Training For Longevity
Training for longevity.
A.k.a ‘The holy grail.’
A.k.a ‘The pot of gold at the end of the rainbow.’
I’m serious right now. For me, finding a way to make sure I’m still training throughout my entire lifespan is right up there with muscle ups or snatching your bodyweight in terms of difficulty to achieve. I’m talking real longevity. Training into your 50s, 60s, 70s…screw it, 80s and 90s too! Don’t see many grandparents sweating it out daily on the gym floor do we? So how do we turn this beautiful, functional, comprehensive training routine into a lifelong relationship? Truthful answer is I’m not 100% sure, I’ve not done it yet but I’m pretty confident I can talk about a few key ideas that you should start thinking about daily that will play a massive part into turning this into a lifetime of fitness.
When you keep in mind the fact that Crossfit as an idea was created to train people to be fit and healthy throughout their lives, we still see a large degree of turnover and dropout across the industry. Guys and girls that come into Crossfit, and become ‘hooked’ to the point they’ve attended everyday for the first 6 months. Put the pedal to the metal every time the clock went beep, and celebrated every PB for just under 2.5 seconds before they went hunting for the next 10kgs, or personal best. They drain themselves, emotionally, psychologically, and physically to the point that they crawl over the 12-month mark and the towel gets thrown in soon after. We’re lucky at Perpetua to have an ethos that guards against this pitfall. An ethos that we attempt to make clear to athletes from the moment they step into the gym for their first intro session, but believe me this scene is commonplace across the industry and crops up as a key talking point among the experts on podcasts and seminars time and time again and our community is not exempt. It’s an extremely easy thing to miss with an athlete, who for the first 6 to 12-months just looks like they’re absolutely loving the training, and it’s not an easy conversation to have when telling someone to slow down, take a day off or don’t come in. So what can we do as athletes and coaches to keep the idea of longevity front of mind throughout our training.
The biggest chance to cause effect with this revolves your approach to each session, based on the recognition that Crossfit is a sport. Stick with me. Crossfit is a sport. The level of technique and skill required in Crossfit is incredibly high. Higher than a huge amount of more traditional sports out there, or at least on a par with them. With this in mind consider this, when would you ever step onto a hockey/rugby/football pitch, having barely played before and go straight into a full-on match. Full contact. And expect to do anything other than fail. We can take it further. Once you step off the pitch, when would you ever continue to use full-on matches as your sole source of getting better. You wouldn’t. You’d go onto the training pitch and run drills. Spend time on closed and open skills in a non-pressure environment to get them dialed in. Spend time on your conditioning away from the pitch. Put hour after hour into PRACTICING the skills required to compete in a match. Then go out and test yourself. Identify strengths and weaknesses, go back out onto the training pitch and start again.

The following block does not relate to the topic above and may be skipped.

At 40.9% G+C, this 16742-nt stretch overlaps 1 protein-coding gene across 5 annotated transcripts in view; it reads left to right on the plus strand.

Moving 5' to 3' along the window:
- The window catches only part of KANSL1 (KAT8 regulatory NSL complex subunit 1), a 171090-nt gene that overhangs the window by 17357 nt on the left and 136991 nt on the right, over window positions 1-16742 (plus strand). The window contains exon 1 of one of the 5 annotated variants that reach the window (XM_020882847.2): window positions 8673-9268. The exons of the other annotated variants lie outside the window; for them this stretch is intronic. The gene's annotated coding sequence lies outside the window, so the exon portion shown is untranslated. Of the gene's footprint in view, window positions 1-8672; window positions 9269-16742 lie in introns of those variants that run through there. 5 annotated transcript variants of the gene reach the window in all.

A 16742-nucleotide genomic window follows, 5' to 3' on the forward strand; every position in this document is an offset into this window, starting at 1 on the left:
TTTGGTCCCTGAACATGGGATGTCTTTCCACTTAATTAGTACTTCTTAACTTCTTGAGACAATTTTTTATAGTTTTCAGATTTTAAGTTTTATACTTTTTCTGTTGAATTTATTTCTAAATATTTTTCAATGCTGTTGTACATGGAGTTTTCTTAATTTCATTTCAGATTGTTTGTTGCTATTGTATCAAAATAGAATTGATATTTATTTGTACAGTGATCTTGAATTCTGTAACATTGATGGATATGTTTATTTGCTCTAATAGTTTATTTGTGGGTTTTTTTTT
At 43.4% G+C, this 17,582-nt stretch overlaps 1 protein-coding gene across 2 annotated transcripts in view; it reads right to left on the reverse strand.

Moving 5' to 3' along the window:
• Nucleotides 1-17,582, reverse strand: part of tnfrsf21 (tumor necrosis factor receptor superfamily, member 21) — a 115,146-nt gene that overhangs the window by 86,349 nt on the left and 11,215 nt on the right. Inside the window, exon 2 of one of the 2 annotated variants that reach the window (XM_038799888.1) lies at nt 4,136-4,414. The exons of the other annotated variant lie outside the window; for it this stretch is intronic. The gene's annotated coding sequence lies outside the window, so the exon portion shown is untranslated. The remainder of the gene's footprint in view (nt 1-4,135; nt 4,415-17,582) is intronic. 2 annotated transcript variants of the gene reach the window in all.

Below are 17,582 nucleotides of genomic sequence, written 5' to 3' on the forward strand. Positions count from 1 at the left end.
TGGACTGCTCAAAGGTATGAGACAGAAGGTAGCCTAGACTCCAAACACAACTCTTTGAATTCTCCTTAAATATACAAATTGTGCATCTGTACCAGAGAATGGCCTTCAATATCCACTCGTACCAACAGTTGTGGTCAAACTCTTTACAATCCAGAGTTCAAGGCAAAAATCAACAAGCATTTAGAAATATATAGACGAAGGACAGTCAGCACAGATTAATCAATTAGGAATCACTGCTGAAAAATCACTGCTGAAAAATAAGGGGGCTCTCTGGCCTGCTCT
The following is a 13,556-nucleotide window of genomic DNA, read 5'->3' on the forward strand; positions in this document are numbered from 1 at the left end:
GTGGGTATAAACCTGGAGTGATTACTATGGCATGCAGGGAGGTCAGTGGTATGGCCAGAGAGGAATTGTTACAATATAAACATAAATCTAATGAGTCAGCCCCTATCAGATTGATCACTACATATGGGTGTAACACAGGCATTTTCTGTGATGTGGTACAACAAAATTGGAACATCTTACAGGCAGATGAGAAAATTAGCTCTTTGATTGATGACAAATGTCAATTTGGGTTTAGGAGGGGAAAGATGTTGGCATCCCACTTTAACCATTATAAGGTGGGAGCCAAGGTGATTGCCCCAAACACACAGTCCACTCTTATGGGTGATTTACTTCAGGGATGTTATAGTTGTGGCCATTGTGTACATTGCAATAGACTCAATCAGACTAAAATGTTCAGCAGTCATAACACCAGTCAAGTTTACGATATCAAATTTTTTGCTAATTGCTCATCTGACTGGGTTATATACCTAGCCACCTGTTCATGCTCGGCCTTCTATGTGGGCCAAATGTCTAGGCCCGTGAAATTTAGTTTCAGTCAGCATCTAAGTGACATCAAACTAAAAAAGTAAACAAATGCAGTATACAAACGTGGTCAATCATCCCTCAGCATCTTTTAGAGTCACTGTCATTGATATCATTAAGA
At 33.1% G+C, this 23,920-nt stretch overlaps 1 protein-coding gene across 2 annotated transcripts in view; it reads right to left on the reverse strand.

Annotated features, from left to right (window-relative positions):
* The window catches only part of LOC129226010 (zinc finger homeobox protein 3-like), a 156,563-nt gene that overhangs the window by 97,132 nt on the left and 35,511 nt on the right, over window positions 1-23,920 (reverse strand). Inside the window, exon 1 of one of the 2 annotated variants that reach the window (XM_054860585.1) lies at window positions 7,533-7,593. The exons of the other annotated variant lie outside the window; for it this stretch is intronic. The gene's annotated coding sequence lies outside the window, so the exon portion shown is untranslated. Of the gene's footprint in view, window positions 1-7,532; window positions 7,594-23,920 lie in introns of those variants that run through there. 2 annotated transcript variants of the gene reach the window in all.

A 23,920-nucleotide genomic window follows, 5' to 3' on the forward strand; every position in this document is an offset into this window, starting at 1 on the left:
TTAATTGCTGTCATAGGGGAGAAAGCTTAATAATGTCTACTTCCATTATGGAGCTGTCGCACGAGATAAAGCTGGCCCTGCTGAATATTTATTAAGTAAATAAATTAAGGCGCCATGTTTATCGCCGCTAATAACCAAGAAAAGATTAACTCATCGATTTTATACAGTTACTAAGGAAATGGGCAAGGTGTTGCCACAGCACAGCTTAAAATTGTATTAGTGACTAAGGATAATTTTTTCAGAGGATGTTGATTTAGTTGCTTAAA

This can transfer beautifully into your training in the gym. Put simply, not everyday can be a competition day. Not everyday can be a testing day. Not everyday can be about winning a WOD, beating a previous best, or going as fast as physically possible. To get better and improve some days have to be about practice. About taking the weight off and dialing in movement without the pressure of weight. Some days need to be about execution of movement instead speed. Some days need to be about removing ALL expectation of a workout and just focusing on one or two specific areas you know cause you issues and improving them. Lets take a made-up workout as an example…
Instead of the approach being on the time it takes to complete the workout. Your sole focus might be on keeping your ribcage down and glutes tight at the top of your push press. That’s it. One point of performance to get right and any concerns about going slowly, or total outcome are negated because you know that today is a day to practice. Not compete.
A simple change in approach and the way you view your training that will go a very, very long way to not only improving your chances of longevity but also increasing the enjoyment factor. No one wants to train under pressure every day. Setting expectations that are based on outcome instead of process and only set us up to fail or feel like we’ve lost.
I’m hugely interested in this topic and feel very strongly about it. The phrase that best encapsulates what we’re trying to achieve for 99% of our community is ‘training for last 10 years of life.’ What I mean by that is developing a programme and community that sets you up with the chance to be living independently into old age. Buck the trend that being elderly means your dependant on your children looking after you or put in homes. Or even simple things like needing help to get off the sofa or up the stairs. That’s the Holy Grail for me, and knowing when to practice or compete is one way to help me get there.